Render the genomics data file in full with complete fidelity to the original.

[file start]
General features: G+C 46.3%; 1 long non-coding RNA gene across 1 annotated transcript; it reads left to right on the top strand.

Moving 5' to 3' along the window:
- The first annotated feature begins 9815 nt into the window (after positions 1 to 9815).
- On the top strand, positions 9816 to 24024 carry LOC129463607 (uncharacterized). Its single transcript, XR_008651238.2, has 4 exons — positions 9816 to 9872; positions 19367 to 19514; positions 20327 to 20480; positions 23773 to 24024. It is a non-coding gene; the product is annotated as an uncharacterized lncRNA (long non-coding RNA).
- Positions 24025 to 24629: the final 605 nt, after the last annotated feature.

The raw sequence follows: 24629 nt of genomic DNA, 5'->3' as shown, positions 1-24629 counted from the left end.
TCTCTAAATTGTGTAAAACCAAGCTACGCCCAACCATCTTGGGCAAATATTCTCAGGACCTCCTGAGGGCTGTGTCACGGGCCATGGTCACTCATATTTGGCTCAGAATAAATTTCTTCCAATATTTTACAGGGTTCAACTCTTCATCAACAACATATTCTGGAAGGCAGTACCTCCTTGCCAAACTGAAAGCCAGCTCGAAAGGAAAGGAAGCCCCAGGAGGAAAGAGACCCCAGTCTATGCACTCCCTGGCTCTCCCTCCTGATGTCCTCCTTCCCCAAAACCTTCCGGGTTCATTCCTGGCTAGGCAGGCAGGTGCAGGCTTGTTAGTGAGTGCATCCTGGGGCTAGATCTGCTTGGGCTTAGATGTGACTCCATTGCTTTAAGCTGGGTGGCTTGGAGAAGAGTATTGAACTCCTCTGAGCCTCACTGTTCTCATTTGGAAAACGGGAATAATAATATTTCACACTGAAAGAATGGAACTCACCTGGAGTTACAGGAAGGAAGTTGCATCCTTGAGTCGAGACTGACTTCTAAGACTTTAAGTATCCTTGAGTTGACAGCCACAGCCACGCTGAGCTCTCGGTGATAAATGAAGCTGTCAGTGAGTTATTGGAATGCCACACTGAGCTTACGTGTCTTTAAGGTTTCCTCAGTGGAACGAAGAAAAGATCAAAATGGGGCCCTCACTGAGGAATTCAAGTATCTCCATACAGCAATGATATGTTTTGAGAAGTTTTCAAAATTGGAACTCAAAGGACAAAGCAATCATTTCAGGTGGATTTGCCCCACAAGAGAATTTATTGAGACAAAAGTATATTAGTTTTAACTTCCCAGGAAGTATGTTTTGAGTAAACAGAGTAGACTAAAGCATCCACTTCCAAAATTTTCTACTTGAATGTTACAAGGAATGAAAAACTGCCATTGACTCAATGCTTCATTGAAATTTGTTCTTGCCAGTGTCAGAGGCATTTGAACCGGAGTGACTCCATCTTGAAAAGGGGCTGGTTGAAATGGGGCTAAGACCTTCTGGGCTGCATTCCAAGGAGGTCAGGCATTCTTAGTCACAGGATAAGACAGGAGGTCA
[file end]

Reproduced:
General features: G+C 46.3%; 1 long non-coding RNA gene across 1 annotated transcript; it reads left to right on the top strand.

Moving 5' to 3' along the window:
- The first annotated feature begins 9815 nt into the window (after positions 1 to 9815).
- On the top strand, positions 9816 to 24024 carry LOC129463607 (uncharacterized). Its single transcript, XR_008651238.2, has 4 exons — positions 9816 to 9872; positions 19367 to 19514; positions 20327 to 20480; positions 23773 to 24024. It is a non-coding gene; the product is annotated as an uncharacterized lncRNA (long non-coding RNA).
- Positions 24025 to 24629: the final 605 nt, after the last annotated feature.

The raw sequence follows: 24629 nt of genomic DNA, 5'->3' as shown, positions 1-24629 counted from the left end.
TCTCTAAATTGTGTAAAACCAAGCTACGCCCAACCATCTTGGGCAAATATTCTCAGGACCTCCTGAGGGCTGTGTCACGGGCCATGGTCACTCATATTTGGCTCAGAATAAATTTCTTCCAATATTTTACAGGGTTCAACTCTTCATCAACAACATATTCTGGAAGGCAGTACCTCCTTGCCAAACTGAAAGCCAGCTCGAAAGGAAAGGAAGCCCCAGGAGGAAAGAGACCCCAGTCTATGCACTCCCTGGCTCTCCCTCCTGATGTCCTCCTTCCCCAAAACCTTCCGGGTTCATTCCTGGCTAGGCAGGCAGGTGCAGGCTTGTTAGTGAGTGCATCCTGGGGCTAGATCTGCTTGGGCTTAGATGTGACTCCATTGCTTTAAGCTGGGTGGCTTGGAGAAGAGTATTGAACTCCTCTGAGCCTCACTGTTCTCATTTGGAAAACGGGAATAATAATATTTCACACTGAAAGAATGGAACTCACCTGGAGTTACAGGAAGGAAGTTGCATCCTTGAGTCGAGACTGACTTCTAAGACTTTAAGTATCCTTGAGTTGACAGCCACAGCCACGCTGAGCTCTCGGTGATAAATGAAGCTGTCAGTGAGTTATTGGAATGCCACACTGAGCTTACGTGTCTTTAAGGTTTCCTCAGTGGAACGAAGAAAAGATCAAAATGGGGCCCTCACTGAGGAATTCAAGTATCTCCATACAGCAATGATATGTTTTGAGAAGTTTTCAAAATTGGAACTCAAAGGACAAAGCAATCATTTCAGGTGGATTTGCCCCACAAGAGAATTTATTGAGACAAAAGTATATTAGTTTTAACTTCCCAGGAAGTATGTTTTGAGTAAACAGAGTAGACTAAAGCATCCACTTCCAAAATTTTCTACTTGAATGTTACAAGGAATGAAAAACTGCCATTGACTCAATGCTTCATTGAAATTTGTTCTTGCCAGTGTCAGAGGCATTTGAACCGGAGTGACTCCATCTTGAAAAGGGGCTGGTTGAAATGGGGCTAAGACCTTCTGGGCTGCATTCCAAGGAGGTCAGGCATTCTTAGTCACAGGATAAGACAGGAGGTCA